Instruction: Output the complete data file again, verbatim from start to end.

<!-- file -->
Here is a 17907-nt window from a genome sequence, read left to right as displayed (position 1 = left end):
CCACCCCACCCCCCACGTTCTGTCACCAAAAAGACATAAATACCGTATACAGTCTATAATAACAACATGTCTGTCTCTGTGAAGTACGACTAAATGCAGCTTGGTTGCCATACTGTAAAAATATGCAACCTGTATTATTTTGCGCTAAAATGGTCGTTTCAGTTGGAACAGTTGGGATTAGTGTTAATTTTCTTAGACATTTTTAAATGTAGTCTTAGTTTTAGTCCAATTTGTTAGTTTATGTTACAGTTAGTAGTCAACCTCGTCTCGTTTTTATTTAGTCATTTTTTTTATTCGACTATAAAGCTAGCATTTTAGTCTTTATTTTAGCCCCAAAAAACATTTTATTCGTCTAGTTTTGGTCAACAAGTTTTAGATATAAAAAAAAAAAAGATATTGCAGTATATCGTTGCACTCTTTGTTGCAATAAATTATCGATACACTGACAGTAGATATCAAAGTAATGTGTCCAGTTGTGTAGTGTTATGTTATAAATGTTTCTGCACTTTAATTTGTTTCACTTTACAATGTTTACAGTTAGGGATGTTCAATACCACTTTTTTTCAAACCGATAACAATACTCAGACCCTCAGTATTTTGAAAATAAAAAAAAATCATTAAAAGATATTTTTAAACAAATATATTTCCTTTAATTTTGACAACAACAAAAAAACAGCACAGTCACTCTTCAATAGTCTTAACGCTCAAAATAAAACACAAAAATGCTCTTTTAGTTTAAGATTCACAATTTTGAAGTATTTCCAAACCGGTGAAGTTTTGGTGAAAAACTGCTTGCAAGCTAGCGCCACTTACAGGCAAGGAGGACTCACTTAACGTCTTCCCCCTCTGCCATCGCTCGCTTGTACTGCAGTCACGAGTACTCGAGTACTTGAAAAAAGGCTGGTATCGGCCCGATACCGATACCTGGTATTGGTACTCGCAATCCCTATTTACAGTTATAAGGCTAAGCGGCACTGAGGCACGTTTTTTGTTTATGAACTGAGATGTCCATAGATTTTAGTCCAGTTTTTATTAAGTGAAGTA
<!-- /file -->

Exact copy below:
Here is a 17907-nt window from a genome sequence, read left to right as displayed (position 1 = left end):
CCACCCCACCCCCCACGTTCTGTCACCAAAAAGACATAAATACCGTATACAGTCTATAATAACAACATGTCTGTCTCTGTGAAGTACGACTAAATGCAGCTTGGTTGCCATACTGTAAAAATATGCAACCTGTATTATTTTGCGCTAAAATGGTCGTTTCAGTTGGAACAGTTGGGATTAGTGTTAATTTTCTTAGACATTTTTAAATGTAGTCTTAGTTTTAGTCCAATTTGTTAGTTTATGTTACAGTTAGTAGTCAACCTCGTCTCGTTTTTATTTAGTCATTTTTTTTATTCGACTATAAAGCTAGCATTTTAGTCTTTATTTTAGCCCCAAAAAACATTTTATTCGTCTAGTTTTGGTCAACAAGTTTTAGATATAAAAAAAAAAAAGATATTGCAGTATATCGTTGCACTCTTTGTTGCAATAAATTATCGATACACTGACAGTAGATATCAAAGTAATGTGTCCAGTTGTGTAGTGTTATGTTATAAATGTTTCTGCACTTTAATTTGTTTCACTTTACAATGTTTACAGTTAGGGATGTTCAATACCACTTTTTTTCAAACCGATAACAATACTCAGACCCTCAGTATTTTGAAAATAAAAAAAAATCATTAAAAGATATTTTTAAACAAATATATTTCCTTTAATTTTGACAACAACAAAAAAACAGCACAGTCACTCTTCAATAGTCTTAACGCTCAAAATAAAACACAAAAATGCTCTTTTAGTTTAAGATTCACAATTTTGAAGTATTTCCAAACCGGTGAAGTTTTGGTGAAAAACTGCTTGCAAGCTAGCGCCACTTACAGGCAAGGAGGACTCACTTAACGTCTTCCCCCTCTGCCATCGCTCGCTTGTACTGCAGTCACGAGTACTCGAGTACTTGAAAAAAGGCTGGTATCGGCCCGATACCGATACCTGGTATTGGTACTCGCAATCCCTATTTACAGTTATAAGGCTAAGCGGCACTGAGGCACGTTTTTTGTTTATGAACTGAGATGTCCATAGATTTTAGTCCAGTTTTTATTAAGTGAAGTA